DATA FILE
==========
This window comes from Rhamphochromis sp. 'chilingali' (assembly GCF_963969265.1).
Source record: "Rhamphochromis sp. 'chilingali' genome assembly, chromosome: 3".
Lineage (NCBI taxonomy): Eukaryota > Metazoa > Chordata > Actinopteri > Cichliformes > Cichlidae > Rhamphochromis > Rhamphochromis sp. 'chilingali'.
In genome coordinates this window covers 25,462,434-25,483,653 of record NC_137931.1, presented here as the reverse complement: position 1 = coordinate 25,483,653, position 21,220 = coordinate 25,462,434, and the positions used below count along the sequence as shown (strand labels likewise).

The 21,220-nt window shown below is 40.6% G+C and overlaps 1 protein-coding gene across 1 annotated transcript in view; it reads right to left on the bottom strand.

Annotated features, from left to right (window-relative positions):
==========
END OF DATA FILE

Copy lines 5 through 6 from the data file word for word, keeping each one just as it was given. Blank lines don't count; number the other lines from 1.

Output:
The 21,220-nt window shown below is 40.6% G+C and overlaps 1 protein-coding gene across 1 annotated transcript in view; it reads right to left on the bottom strand.

Annotated features, from left to right (window-relative positions):